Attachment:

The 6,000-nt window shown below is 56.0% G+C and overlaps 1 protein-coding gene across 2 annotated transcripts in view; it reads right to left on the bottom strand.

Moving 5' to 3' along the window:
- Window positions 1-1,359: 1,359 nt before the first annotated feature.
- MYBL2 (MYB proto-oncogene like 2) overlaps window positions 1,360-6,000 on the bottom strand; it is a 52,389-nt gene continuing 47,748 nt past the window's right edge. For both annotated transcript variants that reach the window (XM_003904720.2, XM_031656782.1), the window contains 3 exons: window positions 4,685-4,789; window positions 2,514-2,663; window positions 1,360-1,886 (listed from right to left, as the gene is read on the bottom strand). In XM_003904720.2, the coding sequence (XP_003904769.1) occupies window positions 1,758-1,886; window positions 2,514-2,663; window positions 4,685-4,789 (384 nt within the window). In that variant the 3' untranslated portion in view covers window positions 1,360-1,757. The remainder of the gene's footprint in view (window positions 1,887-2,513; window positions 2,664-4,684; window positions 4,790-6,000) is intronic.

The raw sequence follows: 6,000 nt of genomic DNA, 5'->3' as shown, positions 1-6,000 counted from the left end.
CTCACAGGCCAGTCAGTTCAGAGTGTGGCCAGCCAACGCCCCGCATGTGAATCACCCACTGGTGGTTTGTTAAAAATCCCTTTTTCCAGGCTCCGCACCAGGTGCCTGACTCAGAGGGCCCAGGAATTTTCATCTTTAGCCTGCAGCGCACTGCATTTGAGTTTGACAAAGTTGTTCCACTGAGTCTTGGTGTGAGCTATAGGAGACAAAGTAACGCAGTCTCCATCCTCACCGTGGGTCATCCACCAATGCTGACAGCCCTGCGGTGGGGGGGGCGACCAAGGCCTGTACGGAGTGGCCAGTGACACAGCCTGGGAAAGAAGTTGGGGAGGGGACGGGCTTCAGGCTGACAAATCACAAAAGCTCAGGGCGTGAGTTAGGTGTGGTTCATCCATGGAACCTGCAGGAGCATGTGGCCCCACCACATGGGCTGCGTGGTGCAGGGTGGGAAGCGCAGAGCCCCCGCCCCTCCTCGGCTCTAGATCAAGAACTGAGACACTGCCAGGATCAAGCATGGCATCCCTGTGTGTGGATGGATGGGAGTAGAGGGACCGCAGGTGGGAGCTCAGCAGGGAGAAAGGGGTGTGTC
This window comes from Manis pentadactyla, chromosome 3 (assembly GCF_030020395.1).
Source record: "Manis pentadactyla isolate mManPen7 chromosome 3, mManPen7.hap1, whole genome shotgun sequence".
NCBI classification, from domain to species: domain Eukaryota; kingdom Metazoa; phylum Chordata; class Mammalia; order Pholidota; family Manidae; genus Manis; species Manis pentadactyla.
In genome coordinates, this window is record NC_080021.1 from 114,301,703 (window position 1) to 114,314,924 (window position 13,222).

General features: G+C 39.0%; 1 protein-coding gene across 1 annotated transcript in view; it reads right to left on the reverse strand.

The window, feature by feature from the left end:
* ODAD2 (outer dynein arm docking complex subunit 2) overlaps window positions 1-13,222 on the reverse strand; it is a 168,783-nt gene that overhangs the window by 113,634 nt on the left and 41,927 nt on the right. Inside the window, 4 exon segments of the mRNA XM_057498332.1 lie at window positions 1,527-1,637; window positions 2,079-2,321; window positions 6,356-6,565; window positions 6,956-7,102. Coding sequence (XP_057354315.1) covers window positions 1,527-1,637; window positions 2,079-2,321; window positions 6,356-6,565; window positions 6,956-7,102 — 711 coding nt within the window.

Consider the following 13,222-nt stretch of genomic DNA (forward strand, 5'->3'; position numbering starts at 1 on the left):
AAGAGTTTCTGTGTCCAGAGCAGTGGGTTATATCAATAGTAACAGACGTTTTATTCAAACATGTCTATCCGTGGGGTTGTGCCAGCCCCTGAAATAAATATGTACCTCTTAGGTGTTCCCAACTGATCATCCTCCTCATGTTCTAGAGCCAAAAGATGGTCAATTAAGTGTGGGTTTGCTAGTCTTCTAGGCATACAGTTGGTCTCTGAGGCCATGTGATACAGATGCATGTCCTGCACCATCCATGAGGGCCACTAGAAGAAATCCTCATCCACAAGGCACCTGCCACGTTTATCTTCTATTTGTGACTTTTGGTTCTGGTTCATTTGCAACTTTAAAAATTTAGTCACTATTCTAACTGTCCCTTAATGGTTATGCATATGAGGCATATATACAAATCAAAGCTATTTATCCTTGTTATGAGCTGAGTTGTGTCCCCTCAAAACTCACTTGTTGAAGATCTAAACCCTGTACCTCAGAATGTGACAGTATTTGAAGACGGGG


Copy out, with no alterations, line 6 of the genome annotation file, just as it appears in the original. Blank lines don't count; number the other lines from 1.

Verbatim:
CTCACAGGCCAGTCAGTTCAGAGTGTGGCCAGCCAACGCCCCGCATGTGAATCACCCACTGGTGGTTTGTTAAAAATCCCTTTTTCCAGGCTCCGCACCAGGTGCCTGACTCAGAGGGCCCAGGAATTTTCATCTTTAGCCTGCAGCGCACTGCATTTGAGTTTGACAAAGTTGTTCCACTGAGTCTTGGTGTGAGCTATAGGAGACAAAGTAACGCAGTCTCCATCCTCACCGTGGGTCATCCACCAATGCTGACAGCCCTGCGGTGGGGGGGGCGACCAAGGCCTGTACGGAGTGGCCAGTGACACAGCCTGGGAAAGAAGTTGGGGAGGGGACGGGCTTCAGGCTGACAAATCACAAAAGCTCAGGGCGTGAGTTAGGTGTGGTTCATCCATGGAACCTGCAGGAGCATGTGGCCCCACCACATGGGCTGCGTGGTGCAGGGTGGGAAGCGCAGAGCCCCCGCCCCTCCTCGGCTCTAGATCAAGAACTGAGACACTGCCAGGATCAAGCATGGCATCCCTGTGTGTGGATGGATGGGAGTAGAGGGACCGCAGGTGGGAGCTCAGCAGGGAGAAAGGGGTGTGTC